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I was thinking if you lived in the U.S. I could drop some filters in the mail.  I don't have any great ones, don't remember what I have exactly.  They're just sitting in drawer.  Except for polarization and ND I feel most other effects can be done in post.  I'm no expert though, that's a 1-pence opinion ;)

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you can get this lower contrast look by just stretching nylon stockings over the back of your lens... its cheap and works !!- they have been doing this in Hollywood for many many years since the 1930's - it works!!


just watch Atonement by Seamus McGarvey 2007 shot with nylons on the back of the lens


read this in American Cinematographer magazine about how he did it




  spacer.gifAtonement, shot by Seamus McGarvey, BSC, lends stunning visuals to a novel’s impact. spacer.gif
 To further emphasize the heat, the cinematographer shot most of the 1935 scenes with a 10-denier Christian Dior black stocking on the back of the lens. The only time the filtration came off, he explains, was “when we were shooting against very bright windows. It would bloom out too much and the areas of overexposure would start to corrupt the shadow areas. For those odd shots, I used Schneider Classic Softs — 1â„8, 1â„4 or 1â„2.†While praising the stockings’ effect, McGarvey’s 1st AC, Carlos De Carvalho, notes that the material “reacts very differently if you have a lot of stop on the lens, so [McGarvey] kept things pretty much wide open, which made it more challenging for me — more exciting, actually!† Easing the damage to De Carvalho’s nerves, Panavision supplied a complement of RF (rear filter) lenses, with the exception of the 40mm prime. De Carvalho explains, “The lenses have a little screw-on adapter on the back, which allowed me to pre-net all of the lenses and have a separate ring for each lens. The longer the lens, the more you have to stretch the stockings, so we had to be careful to mark them all. But it allowed us to take the stockings off or put them back on quickly.†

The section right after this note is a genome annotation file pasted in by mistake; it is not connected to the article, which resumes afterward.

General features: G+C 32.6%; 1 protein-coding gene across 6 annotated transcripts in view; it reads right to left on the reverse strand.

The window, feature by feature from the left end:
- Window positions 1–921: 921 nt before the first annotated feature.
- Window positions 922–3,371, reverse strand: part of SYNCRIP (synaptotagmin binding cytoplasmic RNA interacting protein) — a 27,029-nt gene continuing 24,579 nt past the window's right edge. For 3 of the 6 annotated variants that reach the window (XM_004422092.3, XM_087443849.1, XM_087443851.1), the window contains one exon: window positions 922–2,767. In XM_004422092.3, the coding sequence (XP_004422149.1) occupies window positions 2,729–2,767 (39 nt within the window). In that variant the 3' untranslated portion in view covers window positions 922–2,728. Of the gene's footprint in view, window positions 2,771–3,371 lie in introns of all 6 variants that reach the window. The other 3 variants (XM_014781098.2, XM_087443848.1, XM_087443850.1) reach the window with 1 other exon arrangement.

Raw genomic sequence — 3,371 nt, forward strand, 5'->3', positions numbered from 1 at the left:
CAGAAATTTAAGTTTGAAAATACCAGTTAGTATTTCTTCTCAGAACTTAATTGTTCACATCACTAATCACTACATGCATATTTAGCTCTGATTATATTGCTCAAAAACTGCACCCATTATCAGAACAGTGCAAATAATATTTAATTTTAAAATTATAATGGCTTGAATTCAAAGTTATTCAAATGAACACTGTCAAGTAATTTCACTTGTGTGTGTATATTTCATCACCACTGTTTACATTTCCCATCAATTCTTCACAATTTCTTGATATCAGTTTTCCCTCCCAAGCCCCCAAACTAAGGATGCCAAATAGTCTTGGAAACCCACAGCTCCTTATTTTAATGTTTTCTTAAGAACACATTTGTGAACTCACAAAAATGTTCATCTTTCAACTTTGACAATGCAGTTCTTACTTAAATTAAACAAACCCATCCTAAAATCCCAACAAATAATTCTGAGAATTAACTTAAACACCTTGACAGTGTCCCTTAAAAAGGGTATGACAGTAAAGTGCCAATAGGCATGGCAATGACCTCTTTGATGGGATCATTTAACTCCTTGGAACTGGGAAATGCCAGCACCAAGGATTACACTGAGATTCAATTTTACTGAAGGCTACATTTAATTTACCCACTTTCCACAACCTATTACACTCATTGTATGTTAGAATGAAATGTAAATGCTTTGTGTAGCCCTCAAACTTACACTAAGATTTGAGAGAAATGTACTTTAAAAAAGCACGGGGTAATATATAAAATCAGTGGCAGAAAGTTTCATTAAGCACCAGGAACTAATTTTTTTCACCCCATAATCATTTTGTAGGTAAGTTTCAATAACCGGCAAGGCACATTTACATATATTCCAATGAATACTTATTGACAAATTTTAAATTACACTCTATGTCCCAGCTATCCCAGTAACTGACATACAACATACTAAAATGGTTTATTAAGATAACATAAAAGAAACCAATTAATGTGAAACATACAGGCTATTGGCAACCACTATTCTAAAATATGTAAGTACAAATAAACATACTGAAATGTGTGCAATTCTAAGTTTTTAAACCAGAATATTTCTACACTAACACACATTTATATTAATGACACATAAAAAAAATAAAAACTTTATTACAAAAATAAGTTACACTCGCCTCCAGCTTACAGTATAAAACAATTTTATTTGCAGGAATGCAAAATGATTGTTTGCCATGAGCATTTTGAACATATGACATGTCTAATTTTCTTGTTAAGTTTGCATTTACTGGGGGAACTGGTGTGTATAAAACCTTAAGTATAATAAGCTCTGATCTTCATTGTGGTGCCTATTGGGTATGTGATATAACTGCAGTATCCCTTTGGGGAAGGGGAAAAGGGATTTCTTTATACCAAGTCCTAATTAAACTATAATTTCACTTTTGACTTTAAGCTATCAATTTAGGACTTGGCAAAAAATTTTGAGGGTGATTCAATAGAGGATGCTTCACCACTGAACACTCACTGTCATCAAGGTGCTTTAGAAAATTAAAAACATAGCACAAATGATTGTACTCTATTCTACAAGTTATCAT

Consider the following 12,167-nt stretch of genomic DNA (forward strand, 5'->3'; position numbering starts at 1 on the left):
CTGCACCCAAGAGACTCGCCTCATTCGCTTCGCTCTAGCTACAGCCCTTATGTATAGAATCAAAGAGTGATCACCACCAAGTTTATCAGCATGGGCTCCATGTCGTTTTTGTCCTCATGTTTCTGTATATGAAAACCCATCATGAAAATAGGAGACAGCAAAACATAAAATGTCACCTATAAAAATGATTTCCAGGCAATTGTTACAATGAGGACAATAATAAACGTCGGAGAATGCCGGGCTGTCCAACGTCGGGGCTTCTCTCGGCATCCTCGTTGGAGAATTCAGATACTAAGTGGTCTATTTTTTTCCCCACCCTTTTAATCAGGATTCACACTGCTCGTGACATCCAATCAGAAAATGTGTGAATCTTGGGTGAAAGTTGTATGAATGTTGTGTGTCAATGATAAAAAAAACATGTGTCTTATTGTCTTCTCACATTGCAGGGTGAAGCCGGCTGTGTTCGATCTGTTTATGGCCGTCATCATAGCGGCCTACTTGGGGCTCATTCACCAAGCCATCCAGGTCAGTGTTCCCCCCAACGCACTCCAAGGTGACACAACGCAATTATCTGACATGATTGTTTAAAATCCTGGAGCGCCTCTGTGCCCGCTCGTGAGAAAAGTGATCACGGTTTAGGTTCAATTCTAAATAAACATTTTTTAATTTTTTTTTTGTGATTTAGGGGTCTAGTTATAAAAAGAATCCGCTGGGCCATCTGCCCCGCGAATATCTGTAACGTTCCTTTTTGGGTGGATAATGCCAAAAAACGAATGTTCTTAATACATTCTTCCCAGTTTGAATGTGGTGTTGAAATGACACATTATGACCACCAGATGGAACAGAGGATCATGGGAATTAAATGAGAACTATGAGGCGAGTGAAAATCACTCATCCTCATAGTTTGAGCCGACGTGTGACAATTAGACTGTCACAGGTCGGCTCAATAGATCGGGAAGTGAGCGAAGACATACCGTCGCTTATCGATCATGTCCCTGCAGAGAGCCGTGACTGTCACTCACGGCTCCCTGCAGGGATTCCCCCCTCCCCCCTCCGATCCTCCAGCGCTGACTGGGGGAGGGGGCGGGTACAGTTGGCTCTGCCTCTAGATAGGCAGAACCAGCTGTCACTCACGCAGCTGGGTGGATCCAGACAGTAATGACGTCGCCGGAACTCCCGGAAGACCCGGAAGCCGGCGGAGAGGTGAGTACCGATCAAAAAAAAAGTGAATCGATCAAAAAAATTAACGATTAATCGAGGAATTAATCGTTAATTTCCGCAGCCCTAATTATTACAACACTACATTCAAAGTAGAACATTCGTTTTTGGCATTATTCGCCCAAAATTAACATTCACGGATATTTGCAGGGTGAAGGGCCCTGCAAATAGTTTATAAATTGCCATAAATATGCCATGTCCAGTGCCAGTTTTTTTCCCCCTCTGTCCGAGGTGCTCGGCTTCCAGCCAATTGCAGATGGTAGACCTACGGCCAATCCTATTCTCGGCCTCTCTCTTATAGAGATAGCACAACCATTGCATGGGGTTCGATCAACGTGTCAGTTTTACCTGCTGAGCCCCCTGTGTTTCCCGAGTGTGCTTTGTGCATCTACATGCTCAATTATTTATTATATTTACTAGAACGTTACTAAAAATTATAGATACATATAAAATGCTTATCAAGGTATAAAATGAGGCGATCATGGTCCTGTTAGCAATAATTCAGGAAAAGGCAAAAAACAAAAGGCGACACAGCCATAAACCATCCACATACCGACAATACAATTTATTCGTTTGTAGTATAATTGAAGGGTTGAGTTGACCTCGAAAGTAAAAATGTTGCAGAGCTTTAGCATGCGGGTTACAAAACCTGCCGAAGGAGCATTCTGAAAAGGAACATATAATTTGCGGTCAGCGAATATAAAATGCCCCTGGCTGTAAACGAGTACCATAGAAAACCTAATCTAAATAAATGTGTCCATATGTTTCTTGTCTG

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I tried the Nylon stocking thing too!   Andy's sending you down the rabbit hole!!!! :)  Next you'll be ordering clear filters and wiping vasoline on them.  I also tried small drops of clear nail polish.  I'm telling you, go take a job at McDonalds.  In the same amount of time you'll end up doing that stuff you could have earned a BMPCC at $10 an hour flipping burgers.  :) :) :)

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its a very old well established practice in cinematography - cheap and very very effective - it works!


if its good enough for DP Seamus McGarvey and  Shane Hurlbut its good enough for everyone on this forum.... here is his step by step post on how to do it properly






and the good thing about it is you can do it your own way and create your own look , no 2 people do it exactly the same ....so test it first and find the way that works for you ....then use it on a job

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Sorry, I was just talking about getting low-contrast images using filters.  That kind of softening stuff Any is talking about, I agree, every filmmaker should learn the technique.  I was only joking about trying to get a very specific RAW image from a compressed video camera.  Thanks for the links, Andy!  Maybe I'll go back one day and do it the right way.

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Yeh that nylon trick seems to do the diffusion thing pretty well but I'm more after the milky midtones achieved by these tiffen contrast filters. Nevertheless I'll give all these things a try :)


maxotics, I've just gotten past my 2 years of GAS. Why are you trying to tempt me into buying other cameras again :P Also I wouldn't be where I am now if I didn't already have a decent job

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Inazuma have you shot with a RAW-based camera, like Magic Lantern RAW on Canon, or BM?   If not, I don't expect your vacation from GAS to last much longer.